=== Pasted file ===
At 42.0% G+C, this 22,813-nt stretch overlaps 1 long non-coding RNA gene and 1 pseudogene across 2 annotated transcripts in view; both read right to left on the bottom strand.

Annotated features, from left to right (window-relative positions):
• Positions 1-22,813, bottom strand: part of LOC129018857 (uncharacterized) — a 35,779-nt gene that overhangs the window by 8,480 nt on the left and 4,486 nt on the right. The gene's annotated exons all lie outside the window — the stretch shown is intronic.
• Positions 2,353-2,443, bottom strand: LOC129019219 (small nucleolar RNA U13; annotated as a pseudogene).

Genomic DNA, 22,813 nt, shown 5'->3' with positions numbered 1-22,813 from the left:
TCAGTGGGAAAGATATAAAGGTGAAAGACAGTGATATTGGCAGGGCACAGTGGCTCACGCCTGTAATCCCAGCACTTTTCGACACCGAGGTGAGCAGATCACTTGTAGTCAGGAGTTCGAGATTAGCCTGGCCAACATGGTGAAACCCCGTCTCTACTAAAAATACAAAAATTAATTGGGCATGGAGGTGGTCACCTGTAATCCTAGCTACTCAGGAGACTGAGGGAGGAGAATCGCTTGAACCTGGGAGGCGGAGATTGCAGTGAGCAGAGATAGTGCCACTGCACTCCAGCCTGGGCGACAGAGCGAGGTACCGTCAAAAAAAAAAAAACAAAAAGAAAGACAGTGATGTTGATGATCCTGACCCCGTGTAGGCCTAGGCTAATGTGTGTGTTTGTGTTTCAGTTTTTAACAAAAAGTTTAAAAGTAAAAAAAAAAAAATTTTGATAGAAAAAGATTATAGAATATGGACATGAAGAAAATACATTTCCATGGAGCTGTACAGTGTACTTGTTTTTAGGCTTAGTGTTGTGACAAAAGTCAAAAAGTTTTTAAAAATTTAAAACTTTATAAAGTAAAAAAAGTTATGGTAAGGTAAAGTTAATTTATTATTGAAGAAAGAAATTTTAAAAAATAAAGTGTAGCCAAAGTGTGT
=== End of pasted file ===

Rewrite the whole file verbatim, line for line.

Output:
At 42.0% G+C, this 22,813-nt stretch overlaps 1 long non-coding RNA gene and 1 pseudogene across 2 annotated transcripts in view; both read right to left on the bottom strand.

Annotated features, from left to right (window-relative positions):
• Positions 1-22,813, bottom strand: part of LOC129018857 (uncharacterized) — a 35,779-nt gene that overhangs the window by 8,480 nt on the left and 4,486 nt on the right. The gene's annotated exons all lie outside the window — the stretch shown is intronic.
• Positions 2,353-2,443, bottom strand: LOC129019219 (small nucleolar RNA U13; annotated as a pseudogene).

Genomic DNA, 22,813 nt, shown 5'->3' with positions numbered 1-22,813 from the left:
TCAGTGGGAAAGATATAAAGGTGAAAGACAGTGATATTGGCAGGGCACAGTGGCTCACGCCTGTAATCCCAGCACTTTTCGACACCGAGGTGAGCAGATCACTTGTAGTCAGGAGTTCGAGATTAGCCTGGCCAACATGGTGAAACCCCGTCTCTACTAAAAATACAAAAATTAATTGGGCATGGAGGTGGTCACCTGTAATCCTAGCTACTCAGGAGACTGAGGGAGGAGAATCGCTTGAACCTGGGAGGCGGAGATTGCAGTGAGCAGAGATAGTGCCACTGCACTCCAGCCTGGGCGACAGAGCGAGGTACCGTCAAAAAAAAAAAAACAAAAAGAAAGACAGTGATGTTGATGATCCTGACCCCGTGTAGGCCTAGGCTAATGTGTGTGTTTGTGTTTCAGTTTTTAACAAAAAGTTTAAAAGTAAAAAAAAAAAAATTTTGATAGAAAAAGATTATAGAATATGGACATGAAGAAAATACATTTCCATGGAGCTGTACAGTGTACTTGTTTTTAGGCTTAGTGTTGTGACAAAAGTCAAAAAGTTTTTAAAAATTTAAAACTTTATAAAGTAAAAAAAGTTATGGTAAGGTAAAGTTAATTTATTATTGAAGAAAGAAATTTTAAAAAATAAAGTGTAGCCAAAGTGTGT